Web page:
Today, the pressure of digital transformation and the dematerialization of physical processes means that companies now hardly ever possess any essential functions operating independently of their information systems. It is therefore of vital importance to the company that these systems are protected. Cybersecurity is a response to this protection and trust issue, affecting customers and prospects.
Management demands – and needs to have – trust in the level of security in force for the business activity for which it is responsible. To ensure the appropriate level of investment to cover cyber risks, managers need a presentation or report enabling them to identify risks, qualify them and value them using relevant indicators.
IT security risks must be analysed throughout every function of the company. This is why cyber governance is the responsibility of a manager whose remit includes all of the company’s activities. Depending on the organisation, it may be the Chief Information Officer (CIO), cyber manager or even the risk manager. The mission of this manager is to educate the leaders of companies or public bodies, in a way that applies to their own situation, showing them how a cyberattack can have a significant impact on a company’s business activity, its value, assets and reputation, potentially even putting its survival at risk, and to propose appropriate measures for covering such risk.
The Cigref working group has identified and structured the essential strategic information and indicators in a cybersecurity dashboard to be presented to the Executive Committee and the Board of Directors. By adapting it to the specific context of his/her own company or public organisation, the CIO or cyber-governance manager has the information required to create a report which offers a very brief summary which is accessible to non-specialists and provides decision-makers with the right amount of information. This is based on a balance between current data, qualitative information, consolidated risk analyses, cost information and aggregated quantitative indicators. Its content must always include the following key information:
- A brief description of the most vulnerable activities and key data pertaining to the information system (IS);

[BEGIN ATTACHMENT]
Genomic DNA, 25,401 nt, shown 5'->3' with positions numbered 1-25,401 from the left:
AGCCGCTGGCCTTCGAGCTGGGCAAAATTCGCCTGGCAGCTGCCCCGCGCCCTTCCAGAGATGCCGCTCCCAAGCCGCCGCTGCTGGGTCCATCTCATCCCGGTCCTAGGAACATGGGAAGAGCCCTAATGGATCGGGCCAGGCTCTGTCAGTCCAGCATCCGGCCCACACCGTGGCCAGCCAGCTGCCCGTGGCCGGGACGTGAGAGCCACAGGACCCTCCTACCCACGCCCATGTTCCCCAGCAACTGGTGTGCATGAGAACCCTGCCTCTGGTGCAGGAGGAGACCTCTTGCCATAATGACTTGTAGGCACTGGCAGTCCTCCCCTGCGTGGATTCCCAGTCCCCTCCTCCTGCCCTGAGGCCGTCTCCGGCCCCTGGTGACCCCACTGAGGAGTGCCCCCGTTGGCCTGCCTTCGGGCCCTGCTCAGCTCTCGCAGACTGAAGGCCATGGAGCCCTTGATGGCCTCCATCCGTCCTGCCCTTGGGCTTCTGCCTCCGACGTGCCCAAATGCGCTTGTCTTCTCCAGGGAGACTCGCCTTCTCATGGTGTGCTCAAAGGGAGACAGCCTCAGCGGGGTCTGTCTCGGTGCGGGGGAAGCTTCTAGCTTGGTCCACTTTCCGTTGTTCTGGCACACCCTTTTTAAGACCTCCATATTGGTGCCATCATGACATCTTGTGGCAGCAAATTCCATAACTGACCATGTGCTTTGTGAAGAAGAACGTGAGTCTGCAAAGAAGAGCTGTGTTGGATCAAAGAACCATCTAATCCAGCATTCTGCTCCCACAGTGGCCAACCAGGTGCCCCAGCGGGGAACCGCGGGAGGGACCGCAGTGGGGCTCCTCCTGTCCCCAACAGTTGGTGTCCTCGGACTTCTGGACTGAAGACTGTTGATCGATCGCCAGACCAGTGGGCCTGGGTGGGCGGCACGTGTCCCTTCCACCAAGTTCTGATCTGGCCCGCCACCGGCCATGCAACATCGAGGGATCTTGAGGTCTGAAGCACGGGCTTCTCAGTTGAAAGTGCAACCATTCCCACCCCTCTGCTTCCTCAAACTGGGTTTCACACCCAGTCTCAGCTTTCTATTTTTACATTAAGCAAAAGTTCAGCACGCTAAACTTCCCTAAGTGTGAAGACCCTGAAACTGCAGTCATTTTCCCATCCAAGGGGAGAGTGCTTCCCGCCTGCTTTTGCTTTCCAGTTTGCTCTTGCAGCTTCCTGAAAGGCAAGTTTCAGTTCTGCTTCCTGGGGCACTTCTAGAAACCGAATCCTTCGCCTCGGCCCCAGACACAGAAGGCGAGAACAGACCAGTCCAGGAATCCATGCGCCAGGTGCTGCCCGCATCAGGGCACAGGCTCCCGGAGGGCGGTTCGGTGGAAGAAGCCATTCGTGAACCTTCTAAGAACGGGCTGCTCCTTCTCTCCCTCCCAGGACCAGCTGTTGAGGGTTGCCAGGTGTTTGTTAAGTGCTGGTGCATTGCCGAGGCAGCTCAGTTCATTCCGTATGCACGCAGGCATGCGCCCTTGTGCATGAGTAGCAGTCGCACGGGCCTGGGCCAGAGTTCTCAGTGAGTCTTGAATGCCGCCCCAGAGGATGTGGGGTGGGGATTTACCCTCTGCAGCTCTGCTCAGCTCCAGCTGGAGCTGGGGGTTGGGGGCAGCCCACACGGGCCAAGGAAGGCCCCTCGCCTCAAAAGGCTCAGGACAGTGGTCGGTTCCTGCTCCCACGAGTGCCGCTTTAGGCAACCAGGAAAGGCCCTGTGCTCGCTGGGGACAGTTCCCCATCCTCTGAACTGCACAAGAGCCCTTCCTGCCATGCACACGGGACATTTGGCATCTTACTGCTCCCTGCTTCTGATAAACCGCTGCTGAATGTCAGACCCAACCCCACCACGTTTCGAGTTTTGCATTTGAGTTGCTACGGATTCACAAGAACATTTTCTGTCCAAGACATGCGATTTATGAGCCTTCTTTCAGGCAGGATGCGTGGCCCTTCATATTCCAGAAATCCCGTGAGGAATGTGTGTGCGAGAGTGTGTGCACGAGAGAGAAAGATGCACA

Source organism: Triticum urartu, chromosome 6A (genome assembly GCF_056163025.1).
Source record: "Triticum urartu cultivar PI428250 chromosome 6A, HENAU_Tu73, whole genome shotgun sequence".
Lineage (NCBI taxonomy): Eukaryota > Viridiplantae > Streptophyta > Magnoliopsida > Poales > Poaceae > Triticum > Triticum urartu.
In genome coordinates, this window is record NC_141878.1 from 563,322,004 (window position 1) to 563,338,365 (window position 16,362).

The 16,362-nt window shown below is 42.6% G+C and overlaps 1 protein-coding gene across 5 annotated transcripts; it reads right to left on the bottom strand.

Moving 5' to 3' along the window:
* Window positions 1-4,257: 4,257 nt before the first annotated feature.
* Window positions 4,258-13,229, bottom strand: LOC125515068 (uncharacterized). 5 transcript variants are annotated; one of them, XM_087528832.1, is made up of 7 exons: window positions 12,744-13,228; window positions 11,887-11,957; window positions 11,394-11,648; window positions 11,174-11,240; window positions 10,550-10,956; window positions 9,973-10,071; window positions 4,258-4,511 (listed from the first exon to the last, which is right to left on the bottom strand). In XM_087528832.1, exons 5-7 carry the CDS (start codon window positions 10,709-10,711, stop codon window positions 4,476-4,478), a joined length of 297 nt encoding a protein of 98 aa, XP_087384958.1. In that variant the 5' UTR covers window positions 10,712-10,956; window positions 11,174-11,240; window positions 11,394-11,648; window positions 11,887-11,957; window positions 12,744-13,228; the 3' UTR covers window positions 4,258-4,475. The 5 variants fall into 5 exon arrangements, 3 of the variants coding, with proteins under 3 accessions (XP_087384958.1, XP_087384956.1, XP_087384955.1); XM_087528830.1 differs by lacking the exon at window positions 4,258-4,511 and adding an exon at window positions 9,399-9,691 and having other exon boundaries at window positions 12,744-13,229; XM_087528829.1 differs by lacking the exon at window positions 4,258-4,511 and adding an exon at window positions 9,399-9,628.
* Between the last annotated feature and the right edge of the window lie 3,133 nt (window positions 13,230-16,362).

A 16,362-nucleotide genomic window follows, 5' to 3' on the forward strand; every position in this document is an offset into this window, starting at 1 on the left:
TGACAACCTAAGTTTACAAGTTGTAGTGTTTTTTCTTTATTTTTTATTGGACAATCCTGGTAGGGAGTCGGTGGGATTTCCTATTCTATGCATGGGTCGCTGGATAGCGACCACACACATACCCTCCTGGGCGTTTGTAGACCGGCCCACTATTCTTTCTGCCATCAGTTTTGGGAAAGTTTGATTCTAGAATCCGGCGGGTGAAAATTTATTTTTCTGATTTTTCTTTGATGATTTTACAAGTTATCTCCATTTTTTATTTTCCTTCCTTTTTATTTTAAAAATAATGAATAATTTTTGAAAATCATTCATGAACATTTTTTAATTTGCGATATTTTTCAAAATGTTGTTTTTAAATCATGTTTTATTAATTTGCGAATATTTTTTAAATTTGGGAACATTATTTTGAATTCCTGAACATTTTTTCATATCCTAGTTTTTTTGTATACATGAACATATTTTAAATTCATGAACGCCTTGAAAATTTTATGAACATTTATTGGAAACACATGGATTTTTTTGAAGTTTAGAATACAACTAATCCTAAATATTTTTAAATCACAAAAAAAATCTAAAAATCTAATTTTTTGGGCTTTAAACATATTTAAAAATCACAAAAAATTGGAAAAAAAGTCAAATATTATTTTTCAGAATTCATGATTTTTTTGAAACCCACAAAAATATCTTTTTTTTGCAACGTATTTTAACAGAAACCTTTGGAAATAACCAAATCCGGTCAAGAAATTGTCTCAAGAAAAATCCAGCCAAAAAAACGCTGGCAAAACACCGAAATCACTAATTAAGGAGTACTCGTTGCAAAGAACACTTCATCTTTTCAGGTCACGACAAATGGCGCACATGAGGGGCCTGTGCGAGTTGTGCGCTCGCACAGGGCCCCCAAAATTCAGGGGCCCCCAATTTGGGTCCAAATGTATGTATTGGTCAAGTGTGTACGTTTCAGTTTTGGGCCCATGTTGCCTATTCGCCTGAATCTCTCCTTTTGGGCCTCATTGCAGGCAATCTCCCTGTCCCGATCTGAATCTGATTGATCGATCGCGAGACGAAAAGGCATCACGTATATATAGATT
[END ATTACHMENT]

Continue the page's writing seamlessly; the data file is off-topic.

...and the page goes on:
- The SI’s accessibility from outside, and an overview of its exposure;
- Level of threat and current information;
- The company’s key areas of vulnerability;
- Summarised overview of IT security risks and risk analysis information by company sector;
- Operational key points;
- Current and future action plans.
In addition to the
question of securing information systems, it is also necessary to consider the
issue of resilience. The situation
arising in a number of companies in 2017 through attacks such as “NotPetya”
has made it clear that even though some cyber risks currently carry a low
probability, their occurrence is still a possibility, and companies should start preparing for them right away: we are
entering a “cyber-warfare” era in which all companies are potential
targets or liable to suffer collateral damage. IT Directors, with the
backing of their superiors and the assistance of their operations teams,
must prepare now for a crisis resulting
from a major successful IT attack, and consider the emergency measures to
be implemented in the first minutes/hours. After all, in extreme situations, the direct involvement of the IT Director is the
determining factor in the company’s ability to handle the fall-out from such
This Cigref report was initially published in French under the title “Cybersécurité : Visualiser, comprendre, décider“